Science is perception: what can our sense of smell tell us about ourselves and the world around us?

Brookes JC - Philos Trans A Math Phys Eng Sci (2010)

The proposed sequence of events according to Turin’s theory of signal transduction is shown. The olfactory receptor is pictured here as a cartoon with five cylinders to represent the protein helices (there are typically seven); the odorant is a carborane isomer—a camphoraceous smelling molecule (Turin & Yoshii 2003). (a) Source of electrons available at RD. (b) Electron tunnels to site D (donor) as odorant docks and deforms receptor. (c) Electron tunnels to A (acceptor) mediated by odorant phonon. (d) Odorant is expelled and electron transmission to RA initiates signal.
© Copyright Policy - open-access
Related In: Results  -  Collection

License
Show All Figures
getmorefigures.php?uid=PMC2944383&req=5

RSTA20100117F2: The proposed sequence of events according to Turin’s theory of signal transduction is shown. The olfactory receptor is pictured here as a cartoon with five cylinders to represent the protein helices (there are typically seven); the odorant is a carborane isomer—a camphoraceous smelling molecule (Turin & Yoshii 2003). (a) Source of electrons available at RD. (b) Electron tunnels to site D (donor) as odorant docks and deforms receptor. (c) Electron tunnels to A (acceptor) mediated by odorant phonon. (d) Odorant is expelled and electron transmission to RA initiates signal.
Mentions: Turin (1996) proposed a theory to include quantum mechanics in our understanding of smell. He postulated that the olfactory receptor contains electron donor (D) and electron acceptor (A) units which are separated in energy by a fixed amount that matches a specific odorant’s quanta of vibration (a phonon). Upon an odorant binding to its receptor, an electron tunnelling event occurs when the emitted phonon fills this D–A gap, which in turn may initiate the transmission step towards the brain. Once the electron reaches A, the signal is initiated via the G-protein release mechanism. The D and A are electron sources and sinks, respectively, as part of the receptor protein which provides the tunnelling electron which is the message carrier (figure 2).

Bottom Line: These fundamental questions are not answered within the sphere of smell science; we do not know what it is about a molecule that ... smells.Most importantly, I draw links and comparisons as to how better understanding of how small (10's of atoms) molecules can interact so specially with large (10,000's of atoms) proteins in a way that is so integral to healthy living.Repercussions of this work are not just important in understanding a basic scientific tool used by us all, but often taken for granted, it is also a step closer to understanding generic mechanisms between drug and receptor, for example.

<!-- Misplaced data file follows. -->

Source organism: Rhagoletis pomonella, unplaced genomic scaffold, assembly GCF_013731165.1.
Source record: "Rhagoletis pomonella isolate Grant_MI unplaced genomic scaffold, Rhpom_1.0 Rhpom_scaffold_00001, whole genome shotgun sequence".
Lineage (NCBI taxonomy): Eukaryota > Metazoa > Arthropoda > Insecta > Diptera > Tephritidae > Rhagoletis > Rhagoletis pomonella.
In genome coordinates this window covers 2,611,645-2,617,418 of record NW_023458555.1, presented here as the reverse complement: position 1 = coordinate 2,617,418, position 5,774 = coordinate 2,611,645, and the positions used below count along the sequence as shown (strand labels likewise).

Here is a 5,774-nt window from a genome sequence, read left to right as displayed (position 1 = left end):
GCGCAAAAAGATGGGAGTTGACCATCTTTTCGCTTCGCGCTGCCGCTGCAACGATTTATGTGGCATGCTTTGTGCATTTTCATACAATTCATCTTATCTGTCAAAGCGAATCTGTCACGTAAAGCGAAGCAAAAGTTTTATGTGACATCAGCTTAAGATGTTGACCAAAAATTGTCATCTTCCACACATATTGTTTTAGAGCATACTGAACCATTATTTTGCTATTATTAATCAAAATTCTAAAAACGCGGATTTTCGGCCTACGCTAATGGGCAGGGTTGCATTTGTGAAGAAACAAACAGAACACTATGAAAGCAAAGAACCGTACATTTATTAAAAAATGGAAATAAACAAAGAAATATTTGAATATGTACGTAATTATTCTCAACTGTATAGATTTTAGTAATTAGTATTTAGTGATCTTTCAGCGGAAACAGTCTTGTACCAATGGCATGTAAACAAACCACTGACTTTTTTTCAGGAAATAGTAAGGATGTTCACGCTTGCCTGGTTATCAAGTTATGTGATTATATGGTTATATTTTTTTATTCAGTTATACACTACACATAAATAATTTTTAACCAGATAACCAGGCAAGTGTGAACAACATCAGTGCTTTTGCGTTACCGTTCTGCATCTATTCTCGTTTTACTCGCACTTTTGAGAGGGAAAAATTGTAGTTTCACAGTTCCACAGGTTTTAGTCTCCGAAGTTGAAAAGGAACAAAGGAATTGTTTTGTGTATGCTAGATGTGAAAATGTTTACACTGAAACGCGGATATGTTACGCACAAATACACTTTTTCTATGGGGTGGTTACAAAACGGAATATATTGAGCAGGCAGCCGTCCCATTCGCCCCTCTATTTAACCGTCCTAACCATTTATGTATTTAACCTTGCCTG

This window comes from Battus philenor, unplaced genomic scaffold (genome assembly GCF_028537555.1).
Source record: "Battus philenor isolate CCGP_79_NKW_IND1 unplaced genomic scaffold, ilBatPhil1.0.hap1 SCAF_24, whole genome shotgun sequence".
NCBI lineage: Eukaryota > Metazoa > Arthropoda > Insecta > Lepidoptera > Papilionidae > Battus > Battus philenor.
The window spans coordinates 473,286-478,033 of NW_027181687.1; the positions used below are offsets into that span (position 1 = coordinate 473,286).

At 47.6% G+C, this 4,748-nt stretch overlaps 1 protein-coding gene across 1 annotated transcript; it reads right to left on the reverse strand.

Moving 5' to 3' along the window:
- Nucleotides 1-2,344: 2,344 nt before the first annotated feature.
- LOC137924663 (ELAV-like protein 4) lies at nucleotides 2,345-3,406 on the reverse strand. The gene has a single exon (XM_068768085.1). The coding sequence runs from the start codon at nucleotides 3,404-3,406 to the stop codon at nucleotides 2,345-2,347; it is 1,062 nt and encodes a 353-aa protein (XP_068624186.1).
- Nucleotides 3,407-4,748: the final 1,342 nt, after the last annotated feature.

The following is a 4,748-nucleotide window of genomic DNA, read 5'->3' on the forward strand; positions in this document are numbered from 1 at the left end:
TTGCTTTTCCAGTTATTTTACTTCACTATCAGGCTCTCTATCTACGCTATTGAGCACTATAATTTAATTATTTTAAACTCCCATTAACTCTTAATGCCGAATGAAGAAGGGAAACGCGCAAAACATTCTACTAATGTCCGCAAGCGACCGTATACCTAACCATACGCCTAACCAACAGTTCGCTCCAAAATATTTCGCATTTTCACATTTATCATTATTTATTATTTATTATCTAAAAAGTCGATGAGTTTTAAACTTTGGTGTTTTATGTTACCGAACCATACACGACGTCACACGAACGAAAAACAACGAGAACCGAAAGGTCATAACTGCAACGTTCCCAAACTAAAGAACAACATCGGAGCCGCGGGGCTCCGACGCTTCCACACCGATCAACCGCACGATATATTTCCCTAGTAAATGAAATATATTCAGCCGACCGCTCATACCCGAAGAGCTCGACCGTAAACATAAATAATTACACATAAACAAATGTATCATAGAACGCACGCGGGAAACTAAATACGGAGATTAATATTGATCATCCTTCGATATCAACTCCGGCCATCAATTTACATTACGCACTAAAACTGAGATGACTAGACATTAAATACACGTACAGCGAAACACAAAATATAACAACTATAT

View Article: PubMed Central - PubMed

Affiliation: The London Centre for Nanotechnology, University College London, Gower Street, London WC1E 6BT, UK. ucapjcb@ucl.ac.uk

ABSTRACT
Human sensory processes are well understood: hearing, seeing, perhaps even tasting and touch--but we do not understand smell--the elusive sense. That is, for the others we know what stimuli causes what response, and why and how. These fundamental questions are not answered within the sphere of smell science; we do not know what it is about a molecule that ... smells. I report, here, the status quo theories for olfaction, highlighting what we do not know, and explaining why dismissing the perception of the input as 'too subjective' acts as a roadblock not conducive to scientific inquiry. I outline the current and new theory that conjectures a mechanism for signal transduction based on quantum mechanical phenomena, dubbed the 'swipe card', which is perhaps controversial but feasible. I show that such lines of thinking may answer some questions, or at least pose the right questions. Most importantly, I draw links and comparisons as to how better understanding of how small (10's of atoms) molecules can interact so specially with large (10,000's of atoms) proteins in a way that is so integral to healthy living. Repercussions of this work are not just important in understanding a basic scientific tool used by us all, but often taken for granted, it is also a step closer to understanding generic mechanisms between drug and receptor, for example.

Show MeSH
Related in: MedlinePlus